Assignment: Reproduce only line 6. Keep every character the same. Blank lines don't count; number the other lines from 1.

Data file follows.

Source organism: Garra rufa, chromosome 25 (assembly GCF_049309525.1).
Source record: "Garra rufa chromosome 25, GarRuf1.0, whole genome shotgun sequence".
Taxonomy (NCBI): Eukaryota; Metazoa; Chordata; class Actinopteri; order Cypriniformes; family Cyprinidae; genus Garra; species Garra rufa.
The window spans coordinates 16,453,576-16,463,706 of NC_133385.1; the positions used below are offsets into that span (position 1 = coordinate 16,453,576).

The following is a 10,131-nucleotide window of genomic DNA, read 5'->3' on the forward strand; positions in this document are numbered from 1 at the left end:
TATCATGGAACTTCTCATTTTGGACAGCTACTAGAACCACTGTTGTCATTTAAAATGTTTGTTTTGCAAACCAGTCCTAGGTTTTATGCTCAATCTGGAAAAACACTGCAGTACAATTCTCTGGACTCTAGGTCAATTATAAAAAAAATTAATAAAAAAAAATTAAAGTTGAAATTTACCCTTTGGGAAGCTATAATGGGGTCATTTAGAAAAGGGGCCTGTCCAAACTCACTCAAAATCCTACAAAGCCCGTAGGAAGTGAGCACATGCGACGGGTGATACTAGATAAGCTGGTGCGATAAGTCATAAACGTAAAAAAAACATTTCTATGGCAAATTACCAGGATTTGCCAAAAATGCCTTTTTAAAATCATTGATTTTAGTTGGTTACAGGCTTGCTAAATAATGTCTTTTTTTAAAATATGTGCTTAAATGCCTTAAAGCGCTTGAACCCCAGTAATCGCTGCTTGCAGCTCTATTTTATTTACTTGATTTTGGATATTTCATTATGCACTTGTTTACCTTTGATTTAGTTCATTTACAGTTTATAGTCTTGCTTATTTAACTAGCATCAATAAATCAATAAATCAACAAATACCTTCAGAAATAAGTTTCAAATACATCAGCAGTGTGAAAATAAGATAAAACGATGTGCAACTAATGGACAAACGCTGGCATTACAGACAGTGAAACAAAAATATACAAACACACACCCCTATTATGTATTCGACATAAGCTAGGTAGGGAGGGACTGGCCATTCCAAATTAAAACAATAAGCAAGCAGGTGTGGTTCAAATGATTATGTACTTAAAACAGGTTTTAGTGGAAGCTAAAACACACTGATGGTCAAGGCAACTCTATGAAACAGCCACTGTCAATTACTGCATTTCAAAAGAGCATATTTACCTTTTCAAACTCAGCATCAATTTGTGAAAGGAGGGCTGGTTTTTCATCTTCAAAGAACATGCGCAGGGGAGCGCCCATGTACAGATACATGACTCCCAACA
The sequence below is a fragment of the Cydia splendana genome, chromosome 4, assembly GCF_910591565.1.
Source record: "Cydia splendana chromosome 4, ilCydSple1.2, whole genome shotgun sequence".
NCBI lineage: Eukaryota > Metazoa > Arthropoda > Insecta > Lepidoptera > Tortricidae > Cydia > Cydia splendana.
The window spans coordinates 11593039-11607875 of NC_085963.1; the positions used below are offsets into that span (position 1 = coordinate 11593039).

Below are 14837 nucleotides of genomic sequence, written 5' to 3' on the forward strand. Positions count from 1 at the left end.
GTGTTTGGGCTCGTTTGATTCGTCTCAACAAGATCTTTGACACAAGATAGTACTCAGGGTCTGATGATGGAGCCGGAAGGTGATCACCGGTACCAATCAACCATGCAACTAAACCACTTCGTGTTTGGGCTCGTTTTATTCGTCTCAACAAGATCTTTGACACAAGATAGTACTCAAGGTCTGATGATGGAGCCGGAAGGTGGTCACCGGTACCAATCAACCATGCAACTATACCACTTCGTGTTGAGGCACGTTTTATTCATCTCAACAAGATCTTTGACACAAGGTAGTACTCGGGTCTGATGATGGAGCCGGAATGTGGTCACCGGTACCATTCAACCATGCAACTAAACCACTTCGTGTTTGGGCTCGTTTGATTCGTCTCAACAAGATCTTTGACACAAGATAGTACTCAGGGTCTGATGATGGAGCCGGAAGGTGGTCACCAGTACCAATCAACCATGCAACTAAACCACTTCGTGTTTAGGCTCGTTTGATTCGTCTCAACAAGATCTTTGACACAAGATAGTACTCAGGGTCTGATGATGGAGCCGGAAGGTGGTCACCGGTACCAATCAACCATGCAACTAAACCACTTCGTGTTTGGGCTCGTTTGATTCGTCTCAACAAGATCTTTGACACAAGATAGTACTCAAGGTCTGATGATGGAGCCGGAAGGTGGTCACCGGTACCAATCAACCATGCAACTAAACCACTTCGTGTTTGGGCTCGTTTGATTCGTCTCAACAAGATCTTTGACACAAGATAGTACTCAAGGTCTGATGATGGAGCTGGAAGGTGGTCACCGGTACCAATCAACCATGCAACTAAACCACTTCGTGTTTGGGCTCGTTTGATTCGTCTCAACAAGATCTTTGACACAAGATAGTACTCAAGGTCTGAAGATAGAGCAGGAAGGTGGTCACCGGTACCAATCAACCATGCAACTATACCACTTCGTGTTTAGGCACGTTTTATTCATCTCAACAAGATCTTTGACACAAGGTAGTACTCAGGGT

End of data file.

TATCATGGAACTTCTCATTTTGGACAGCTACTAGAACCACTGTTGTCATTTAAAATGTTTGTTTTGCAAACCAGTCCTAGGTTTTATGCTCAATCTGGAAAAACACTGCAGTACAATTCTCTGGACTCTAGGTCAATTATAAAAAAAATTAATAAAAAAAAATTAAAGTTGAAATTTACCCTTTGGGAAGCTATAATGGGGTCATTTAGAAAAGGGGCCTGTCCAAACTCACTCAAAATCCTACAAAGCCCGTAGGAAGTGAGCACATGCGACGGGTGATACTAGATAAGCTGGTGCGATAAGTCATAAACGTAAAAAAAACATTTCTATGGCAAATTACCAGGATTTGCCAAAAATGCCTTTTTAAAATCATTGATTTTAGTTGGTTACAGGCTTGCTAAATAATGTCTTTTTTTAAAATATGTGCTTAAATGCCTTAAAGCGCTTGAACCCCAGTAATCGCTGCTTGCAGCTCTATTTTATTTACTTGATTTTGGATATTTCATTATGCACTTGTTTACCTTTGATTTAGTTCATTTACAGTTTATAGTCTTGCTTATTTAACTAGCATCAATAAATCAATAAATCAACAAATACCTTCAGAAATAAGTTTCAAATACATCAGCAGTGTGAAAATAAGATAAAACGATGTGCAACTAATGGACAAACGCTGGCATTACAGACAGTGAAACAAAAATATACAAACACACACCCCTATTATGTATTCGACATAAGCTAGGTAGGGAGGGACTGGCCATTCCAAATTAAAACAATAAGCAAGCAGGTGTGGTTCAAATGATTATGTACTTAAAACAGGTTTTAGTGGAAGCTAAAACACACTGATGGTCAAGGCAACTCTATGAAACAGCCACTGTCAATTACTGCATTTCAAAAGAGCATATTTACCTTTTCAAACTCAGCATCAATTTGTGAAAGGAGGGCTGGTTTTTCATCTTCAAAGAACATGCGCAGGGGAGCGCCCATGTACAGATACATGACTCCCAACA